No lengthy mourning – remarriage in the Biedermeier era
When an emperor loses his wife, he cannot afford to wait long to remarry, especially not the ‘Biedermeier Emperor’ in the era of the middle classes. After all, a ‘bachelor emperor’ would not have cut a very fine figure on official occasions.
Emperor Franz II (I) did not have just one but four wives (not at the same time, of course, but in succession). His feat of outliving three wives fits in well with the image of the ‘old emperor’. No sooner had his third wife Maria Ludovica passed away than Metternich was urging him to marry the Wittelsbach Karoline Auguste, who was twenty-four years younger than Franz. Her youth was to satisfy Franz’s alleged demand that in view of having three times become a widower he should now ‘finally’ be allowed a younger wife.
The emperor’s new consort was the elder stepsister of Archduchess Sophie, the mother of the later Emperor Franz Joseph. Karoline Auguste had also been married before: with Napoleon’s approval she had at the age of 16 been married to Crown Prince Wilhelm of Württemberg. It had been a ‘marriage of convenience’ of the kind customary amongst the nobility and was summed up by the groom with the pithy comment: ‘We are political sacrifices.’ Prince Wilhelm showed a correspondingly low level of interest in the union, which he had annulled by a Lutheran church court after Napoleon’s defeat in 1814.
Before Franz was finally able to marry Karoline Auguste in 1816, he had to deal with competition for the hand of the Wittelsbach princess from his own brother Grand Duke Ferdinand III of Tuscany. Franz’s description of his marriage is in full accord with the Biedermeier ideal of the family: he called his consort his ‘dear wife’, his ‘homely pearl’ and the ‘angel of the house’. She too is said to have greatly loved her ‘best treasure’ and ‘man of her heart’ and even today is presented as ‘a family woman through and through’, the very epitome of the bourgeois ideal.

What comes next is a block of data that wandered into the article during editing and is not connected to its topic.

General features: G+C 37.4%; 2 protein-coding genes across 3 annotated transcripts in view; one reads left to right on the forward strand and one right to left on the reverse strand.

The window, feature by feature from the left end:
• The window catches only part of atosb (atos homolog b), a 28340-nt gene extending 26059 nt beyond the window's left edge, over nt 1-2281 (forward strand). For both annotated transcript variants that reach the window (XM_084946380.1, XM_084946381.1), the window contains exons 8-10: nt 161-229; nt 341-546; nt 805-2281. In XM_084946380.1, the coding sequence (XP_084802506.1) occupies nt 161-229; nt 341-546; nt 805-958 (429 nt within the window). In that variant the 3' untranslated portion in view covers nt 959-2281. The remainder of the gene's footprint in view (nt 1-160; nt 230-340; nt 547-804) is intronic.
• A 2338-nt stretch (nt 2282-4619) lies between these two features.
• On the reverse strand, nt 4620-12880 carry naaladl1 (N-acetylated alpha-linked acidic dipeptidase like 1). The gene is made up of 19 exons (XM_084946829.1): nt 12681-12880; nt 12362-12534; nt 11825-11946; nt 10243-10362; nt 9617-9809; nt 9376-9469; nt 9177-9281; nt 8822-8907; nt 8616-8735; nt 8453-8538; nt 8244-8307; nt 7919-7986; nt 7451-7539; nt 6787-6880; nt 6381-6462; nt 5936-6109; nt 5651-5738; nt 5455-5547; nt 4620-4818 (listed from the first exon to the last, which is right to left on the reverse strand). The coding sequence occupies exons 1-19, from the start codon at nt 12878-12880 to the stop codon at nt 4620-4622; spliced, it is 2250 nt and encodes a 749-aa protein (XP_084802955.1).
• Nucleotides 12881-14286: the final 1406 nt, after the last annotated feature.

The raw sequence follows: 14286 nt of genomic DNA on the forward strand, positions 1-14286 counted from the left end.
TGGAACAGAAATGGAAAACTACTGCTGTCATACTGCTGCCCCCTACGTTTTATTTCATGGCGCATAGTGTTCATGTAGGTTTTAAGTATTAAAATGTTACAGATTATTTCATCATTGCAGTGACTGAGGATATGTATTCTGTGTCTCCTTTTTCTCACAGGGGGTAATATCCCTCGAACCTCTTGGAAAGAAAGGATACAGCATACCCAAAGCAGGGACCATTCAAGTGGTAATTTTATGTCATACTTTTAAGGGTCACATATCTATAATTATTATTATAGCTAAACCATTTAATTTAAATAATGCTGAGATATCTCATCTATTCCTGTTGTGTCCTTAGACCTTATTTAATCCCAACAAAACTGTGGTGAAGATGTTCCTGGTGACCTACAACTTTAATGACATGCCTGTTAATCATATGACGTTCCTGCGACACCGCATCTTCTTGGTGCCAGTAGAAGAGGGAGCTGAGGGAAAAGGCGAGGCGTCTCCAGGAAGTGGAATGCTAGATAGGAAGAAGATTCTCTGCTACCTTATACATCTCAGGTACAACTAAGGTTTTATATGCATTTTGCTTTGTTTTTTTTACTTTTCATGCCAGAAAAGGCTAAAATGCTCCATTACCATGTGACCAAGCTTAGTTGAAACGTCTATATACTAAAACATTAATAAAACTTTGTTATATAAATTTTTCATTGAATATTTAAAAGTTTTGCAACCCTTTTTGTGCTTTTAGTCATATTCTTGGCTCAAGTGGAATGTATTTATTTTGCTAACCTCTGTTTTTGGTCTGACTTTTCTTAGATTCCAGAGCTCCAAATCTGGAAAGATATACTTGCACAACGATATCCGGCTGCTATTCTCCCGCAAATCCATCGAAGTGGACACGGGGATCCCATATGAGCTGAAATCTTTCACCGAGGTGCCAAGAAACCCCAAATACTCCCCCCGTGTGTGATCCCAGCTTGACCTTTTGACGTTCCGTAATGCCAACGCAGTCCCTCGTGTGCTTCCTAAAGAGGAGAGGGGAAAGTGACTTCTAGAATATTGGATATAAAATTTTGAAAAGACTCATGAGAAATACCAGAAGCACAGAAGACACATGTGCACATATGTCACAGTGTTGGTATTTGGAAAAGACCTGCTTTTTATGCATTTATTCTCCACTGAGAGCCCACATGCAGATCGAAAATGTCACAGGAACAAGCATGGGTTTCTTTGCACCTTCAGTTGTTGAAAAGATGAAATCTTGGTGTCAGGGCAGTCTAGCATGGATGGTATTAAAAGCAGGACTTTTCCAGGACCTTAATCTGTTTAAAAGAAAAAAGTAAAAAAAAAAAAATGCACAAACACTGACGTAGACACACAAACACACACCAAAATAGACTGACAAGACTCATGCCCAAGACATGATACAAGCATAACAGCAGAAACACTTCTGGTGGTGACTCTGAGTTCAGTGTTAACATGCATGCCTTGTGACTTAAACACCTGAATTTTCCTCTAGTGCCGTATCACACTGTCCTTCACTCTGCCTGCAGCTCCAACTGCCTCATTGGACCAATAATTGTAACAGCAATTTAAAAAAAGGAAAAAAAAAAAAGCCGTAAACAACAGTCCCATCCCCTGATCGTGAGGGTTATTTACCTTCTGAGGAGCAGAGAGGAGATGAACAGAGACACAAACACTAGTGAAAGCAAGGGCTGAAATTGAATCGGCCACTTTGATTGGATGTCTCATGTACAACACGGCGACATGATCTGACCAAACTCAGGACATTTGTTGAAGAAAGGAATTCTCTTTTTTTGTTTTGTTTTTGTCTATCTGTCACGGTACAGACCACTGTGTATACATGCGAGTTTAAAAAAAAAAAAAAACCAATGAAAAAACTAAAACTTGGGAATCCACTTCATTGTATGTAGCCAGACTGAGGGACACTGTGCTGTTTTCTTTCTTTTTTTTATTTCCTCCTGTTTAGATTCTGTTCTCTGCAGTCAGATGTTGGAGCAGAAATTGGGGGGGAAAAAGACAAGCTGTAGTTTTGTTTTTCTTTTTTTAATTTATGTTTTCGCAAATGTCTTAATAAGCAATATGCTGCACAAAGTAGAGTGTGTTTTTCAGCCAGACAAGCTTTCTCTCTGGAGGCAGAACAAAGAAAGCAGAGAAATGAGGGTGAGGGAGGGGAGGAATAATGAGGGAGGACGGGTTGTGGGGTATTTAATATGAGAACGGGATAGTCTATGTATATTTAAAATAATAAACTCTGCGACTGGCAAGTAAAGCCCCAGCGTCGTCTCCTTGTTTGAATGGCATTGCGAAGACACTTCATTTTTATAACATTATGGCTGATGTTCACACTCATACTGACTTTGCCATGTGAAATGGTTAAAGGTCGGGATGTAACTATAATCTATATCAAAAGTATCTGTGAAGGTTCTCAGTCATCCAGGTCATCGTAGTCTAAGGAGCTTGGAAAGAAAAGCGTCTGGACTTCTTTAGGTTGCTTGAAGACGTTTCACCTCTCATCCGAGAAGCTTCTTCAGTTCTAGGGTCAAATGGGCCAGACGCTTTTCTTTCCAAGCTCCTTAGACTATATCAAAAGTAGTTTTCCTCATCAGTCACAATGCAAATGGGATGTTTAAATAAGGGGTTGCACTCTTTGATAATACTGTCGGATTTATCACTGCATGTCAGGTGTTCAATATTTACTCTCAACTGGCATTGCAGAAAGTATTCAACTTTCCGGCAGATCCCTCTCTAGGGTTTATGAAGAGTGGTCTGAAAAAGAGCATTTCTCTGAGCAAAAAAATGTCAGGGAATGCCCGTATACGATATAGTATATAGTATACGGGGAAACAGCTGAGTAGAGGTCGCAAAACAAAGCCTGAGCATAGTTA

Family relations became more complicated in 1824 when Karoline Auguste’s stepsister, Sophie of Bavaria, married Franz’s son Franz Karl, thus making the two women not only stepsisters but also – in a graphic example of the convoluted relations brought into being by intermarriage between the European dynasties – stepmother- and stepdaughter-in-law.
Having succeeded in outliving three wives, the ‘old emperor’ Franz failed to achieve this with his fourth, falling seriously ill in 1826 and thenceforth suffering greatly from poor health. In the winter of 1834/35 he came down with pneumonia, to which he eventually succumbed. His widow Karoline Auguste lived on for another thirty-eight years. After her husband died in their bedchamber, she had an altar erected by his deathbed at which a requiem mass was celebrated annually.